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Threats to Protesters at Emmett Till Rally Lead to Cancellation of Christmas Parade in Kentucky


A Christmas parade scheduled for Saturday in Kentucky was canceled after authorities received threats directed at protesters at an Emmett Till rally the same day.

The Jaycees’ annual Christmas parade in Bowling Green, Ky., has been canceled out of “an excess of caution,” according to a statement. The mistletoe market, also in Bowling Green, was also canceled on Saturday.

At least three groups planned to demonstrate simultaneously at the city’s Justice Center on Saturday afternoon, according to a joint statement from the Bowling Green Police Department and the Warren County Sheriff’s Office. The protest was aimed at demanding justice for Emmett Till, according to NBC affiliate WNKY, who was 14 when he was brutally beaten and shot in the head in 1955 after a white woman, Carolyn Bryant Donham , said he whistled and touched her at a store in Mississippi.

Carolyn Bryant Donham, now 89, lives in Bowling Green, according to the outlet.

Authorities learned of the threats against protesters late Friday evening, according to the statement posted to Facebook overnight.

“Late in the evening, we learned that there was a threat to these protesters,” Warren County Sheriff Brett Hightower said. “The specific threat threatens to shoot anyone who protests and anyone who helps protesters.”

Authorities have not determined the validity of the threat, but felt it was important to issue an alert, Hightower said.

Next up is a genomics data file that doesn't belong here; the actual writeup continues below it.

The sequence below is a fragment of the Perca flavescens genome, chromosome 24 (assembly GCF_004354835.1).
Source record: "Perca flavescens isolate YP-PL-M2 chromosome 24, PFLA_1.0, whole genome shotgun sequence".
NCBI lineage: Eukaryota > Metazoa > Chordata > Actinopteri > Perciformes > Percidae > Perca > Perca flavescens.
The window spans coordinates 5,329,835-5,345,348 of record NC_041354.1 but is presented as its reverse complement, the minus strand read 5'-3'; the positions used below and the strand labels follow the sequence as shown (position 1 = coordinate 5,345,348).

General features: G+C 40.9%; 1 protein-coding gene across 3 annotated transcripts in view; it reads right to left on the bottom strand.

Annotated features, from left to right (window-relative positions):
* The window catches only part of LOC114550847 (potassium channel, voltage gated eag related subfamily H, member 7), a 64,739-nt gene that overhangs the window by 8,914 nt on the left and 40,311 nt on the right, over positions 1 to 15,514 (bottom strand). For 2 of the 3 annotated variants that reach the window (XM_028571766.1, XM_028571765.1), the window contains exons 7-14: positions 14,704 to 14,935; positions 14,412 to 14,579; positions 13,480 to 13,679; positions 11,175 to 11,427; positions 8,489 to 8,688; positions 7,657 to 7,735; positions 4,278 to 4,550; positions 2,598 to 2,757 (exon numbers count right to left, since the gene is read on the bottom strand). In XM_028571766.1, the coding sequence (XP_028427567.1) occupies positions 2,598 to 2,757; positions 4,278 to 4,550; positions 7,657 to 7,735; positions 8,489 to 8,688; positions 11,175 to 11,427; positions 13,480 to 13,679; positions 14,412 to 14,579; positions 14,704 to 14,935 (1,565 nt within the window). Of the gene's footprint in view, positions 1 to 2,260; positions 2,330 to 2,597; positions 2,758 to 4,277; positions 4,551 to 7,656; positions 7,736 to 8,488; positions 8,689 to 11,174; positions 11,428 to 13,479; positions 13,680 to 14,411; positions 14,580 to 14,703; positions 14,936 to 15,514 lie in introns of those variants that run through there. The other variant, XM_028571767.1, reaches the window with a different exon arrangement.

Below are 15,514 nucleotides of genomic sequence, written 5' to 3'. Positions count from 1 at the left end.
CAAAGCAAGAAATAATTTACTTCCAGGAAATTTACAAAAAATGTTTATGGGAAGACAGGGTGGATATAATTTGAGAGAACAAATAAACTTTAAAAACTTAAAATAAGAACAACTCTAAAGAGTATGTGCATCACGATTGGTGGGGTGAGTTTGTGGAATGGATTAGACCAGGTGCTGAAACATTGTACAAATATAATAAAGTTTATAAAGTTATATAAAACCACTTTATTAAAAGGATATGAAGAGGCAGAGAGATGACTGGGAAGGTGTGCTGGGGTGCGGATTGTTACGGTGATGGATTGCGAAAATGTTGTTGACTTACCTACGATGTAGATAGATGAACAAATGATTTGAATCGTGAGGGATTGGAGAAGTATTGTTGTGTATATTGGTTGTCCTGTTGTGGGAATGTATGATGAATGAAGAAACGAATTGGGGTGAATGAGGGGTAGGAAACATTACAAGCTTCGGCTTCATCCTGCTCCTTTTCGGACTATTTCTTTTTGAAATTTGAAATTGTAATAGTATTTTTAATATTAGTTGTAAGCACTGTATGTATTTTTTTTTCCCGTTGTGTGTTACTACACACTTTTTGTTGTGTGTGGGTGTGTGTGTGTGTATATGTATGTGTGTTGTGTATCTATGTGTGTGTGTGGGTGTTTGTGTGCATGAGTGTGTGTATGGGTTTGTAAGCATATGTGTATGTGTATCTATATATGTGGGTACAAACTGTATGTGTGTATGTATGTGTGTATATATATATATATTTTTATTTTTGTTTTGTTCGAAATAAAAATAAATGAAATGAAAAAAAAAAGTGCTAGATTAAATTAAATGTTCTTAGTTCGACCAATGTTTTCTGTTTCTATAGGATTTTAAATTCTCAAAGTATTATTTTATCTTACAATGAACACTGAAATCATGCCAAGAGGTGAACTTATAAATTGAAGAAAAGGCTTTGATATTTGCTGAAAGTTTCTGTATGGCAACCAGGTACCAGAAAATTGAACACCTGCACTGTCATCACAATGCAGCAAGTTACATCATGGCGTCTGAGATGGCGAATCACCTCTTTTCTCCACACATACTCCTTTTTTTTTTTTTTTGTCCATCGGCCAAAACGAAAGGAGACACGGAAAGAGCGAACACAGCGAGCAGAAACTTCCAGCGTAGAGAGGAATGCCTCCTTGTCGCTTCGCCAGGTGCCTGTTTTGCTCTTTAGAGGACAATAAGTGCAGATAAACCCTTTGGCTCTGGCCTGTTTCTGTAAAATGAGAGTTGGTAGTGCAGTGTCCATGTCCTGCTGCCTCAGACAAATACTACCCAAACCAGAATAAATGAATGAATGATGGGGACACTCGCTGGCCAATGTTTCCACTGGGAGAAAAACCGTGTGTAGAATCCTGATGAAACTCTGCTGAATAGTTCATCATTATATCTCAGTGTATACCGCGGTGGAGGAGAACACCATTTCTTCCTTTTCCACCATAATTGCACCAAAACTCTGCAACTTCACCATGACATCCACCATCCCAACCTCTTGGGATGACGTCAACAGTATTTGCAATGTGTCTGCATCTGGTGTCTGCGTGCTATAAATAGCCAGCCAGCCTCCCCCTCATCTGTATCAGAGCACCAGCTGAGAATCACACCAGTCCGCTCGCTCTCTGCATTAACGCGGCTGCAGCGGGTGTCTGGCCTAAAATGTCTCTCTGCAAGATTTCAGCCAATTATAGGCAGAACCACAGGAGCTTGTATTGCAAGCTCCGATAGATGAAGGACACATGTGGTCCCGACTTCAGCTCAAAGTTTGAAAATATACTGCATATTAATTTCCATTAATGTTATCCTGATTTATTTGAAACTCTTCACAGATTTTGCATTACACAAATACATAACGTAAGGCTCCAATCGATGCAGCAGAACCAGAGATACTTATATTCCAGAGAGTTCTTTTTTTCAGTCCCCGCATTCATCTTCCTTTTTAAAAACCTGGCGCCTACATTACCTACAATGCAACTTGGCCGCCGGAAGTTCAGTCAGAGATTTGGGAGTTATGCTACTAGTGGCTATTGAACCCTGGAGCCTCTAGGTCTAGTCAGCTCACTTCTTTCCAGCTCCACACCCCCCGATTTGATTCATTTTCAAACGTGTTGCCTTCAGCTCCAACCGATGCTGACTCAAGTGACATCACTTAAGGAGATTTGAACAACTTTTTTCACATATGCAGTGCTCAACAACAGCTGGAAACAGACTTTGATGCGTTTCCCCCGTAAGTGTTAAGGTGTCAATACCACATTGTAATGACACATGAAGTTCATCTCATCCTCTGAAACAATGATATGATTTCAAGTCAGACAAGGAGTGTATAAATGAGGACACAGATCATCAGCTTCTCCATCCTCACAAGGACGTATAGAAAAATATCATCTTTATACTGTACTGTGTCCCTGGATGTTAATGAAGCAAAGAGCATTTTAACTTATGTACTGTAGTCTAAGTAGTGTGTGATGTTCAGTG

The Bowling Green Police Department is working with the Warren County Sheriff’s Office, Kentucky State Police and Department of Homeland Security to determine the origin of the threat.

The murder of Emmett Till received renewed attention in June when an unissued warrant for Donham’s arrest was unearthed in the basement of the Leflore County Courthouse in Mississippi. Donham, who has been identified as “Mrs. Roy Bryant” in the warrant, was married to one of two white men tried and acquitted in Till’s 1955 death.

Relatives of the Tills wanted authorities to finally arrest Donham nearly 70 years later, but in August a Leflore County grand jury declined to indict him. The jury determined there was insufficient evidence to charge Donham with manslaughter and kidnapping.

Till, 14, from Chicago, was visiting family when he walked into a store in Money, Mississippi, where Donham, then 21, worked. She accused Till of making inappropriate advances after whistling her, an act considered at the time to be against racist social codes in the South.

Evidence indicates that a woman, possibly Donham, identified Till to her killers, her husband, Roy Bryant, and another man, JW Milam. An all-white jury acquitted the men of Till’s murder, but the duo later admitted to the murder in a magazine interview.

Donham also recanted his story to author Timothy B. Tyson, telling him his original accusation was a lie in the 2017 book, “The Blood of Emmett Till.” Last year, a federal investigation that re-examined the murder ended after the Justice Department failed to find evidence that Donham had lied.

Till’s murder sent shockwaves across the country and helped spur the civil rights movement. Her mother insisted on an open casket funeral to show how brutal her murder was.

The Associated Press, Minyvonne Burke and Safia Samee Ali contributed.



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